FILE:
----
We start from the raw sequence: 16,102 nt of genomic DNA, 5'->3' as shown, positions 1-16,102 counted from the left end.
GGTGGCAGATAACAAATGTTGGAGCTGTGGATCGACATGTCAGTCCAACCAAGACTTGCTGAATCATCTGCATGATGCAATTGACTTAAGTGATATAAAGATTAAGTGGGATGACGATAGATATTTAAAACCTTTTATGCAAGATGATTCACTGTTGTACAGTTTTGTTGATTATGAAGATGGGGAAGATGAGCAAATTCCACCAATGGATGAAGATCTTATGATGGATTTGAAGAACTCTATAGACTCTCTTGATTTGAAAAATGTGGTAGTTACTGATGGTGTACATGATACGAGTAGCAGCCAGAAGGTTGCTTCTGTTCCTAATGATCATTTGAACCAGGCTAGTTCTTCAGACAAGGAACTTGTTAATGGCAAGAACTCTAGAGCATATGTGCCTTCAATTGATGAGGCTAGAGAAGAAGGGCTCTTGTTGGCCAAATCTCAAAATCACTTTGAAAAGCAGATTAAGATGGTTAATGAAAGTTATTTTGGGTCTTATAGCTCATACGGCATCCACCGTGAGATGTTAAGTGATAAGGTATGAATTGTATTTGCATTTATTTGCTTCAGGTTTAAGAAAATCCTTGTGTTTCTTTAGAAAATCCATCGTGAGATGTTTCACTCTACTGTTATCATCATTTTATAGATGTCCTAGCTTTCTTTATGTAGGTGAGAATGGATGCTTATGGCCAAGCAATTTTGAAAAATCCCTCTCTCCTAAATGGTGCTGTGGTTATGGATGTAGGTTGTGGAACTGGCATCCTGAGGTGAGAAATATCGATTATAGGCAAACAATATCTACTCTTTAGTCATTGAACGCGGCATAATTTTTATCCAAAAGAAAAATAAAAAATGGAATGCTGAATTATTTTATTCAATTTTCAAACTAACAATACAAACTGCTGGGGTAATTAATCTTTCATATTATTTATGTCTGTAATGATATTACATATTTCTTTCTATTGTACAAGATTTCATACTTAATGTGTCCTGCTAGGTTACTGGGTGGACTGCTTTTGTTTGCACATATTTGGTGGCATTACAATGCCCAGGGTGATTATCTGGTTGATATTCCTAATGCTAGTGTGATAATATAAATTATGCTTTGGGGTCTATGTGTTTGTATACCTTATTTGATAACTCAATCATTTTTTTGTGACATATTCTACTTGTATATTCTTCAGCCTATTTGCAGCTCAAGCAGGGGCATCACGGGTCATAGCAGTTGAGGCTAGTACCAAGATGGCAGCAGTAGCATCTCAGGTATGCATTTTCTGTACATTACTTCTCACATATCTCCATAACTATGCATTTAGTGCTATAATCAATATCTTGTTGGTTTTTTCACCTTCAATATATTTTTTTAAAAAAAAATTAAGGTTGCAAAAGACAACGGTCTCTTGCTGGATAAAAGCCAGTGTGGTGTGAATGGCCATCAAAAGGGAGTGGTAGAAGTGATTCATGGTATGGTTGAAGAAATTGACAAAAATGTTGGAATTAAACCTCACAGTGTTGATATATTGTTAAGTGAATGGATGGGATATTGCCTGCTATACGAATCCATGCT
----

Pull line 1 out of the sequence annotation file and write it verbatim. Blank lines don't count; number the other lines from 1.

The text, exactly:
We start from the raw sequence: 16,102 nt of genomic DNA, 5'->3' as shown, positions 1-16,102 counted from the left end.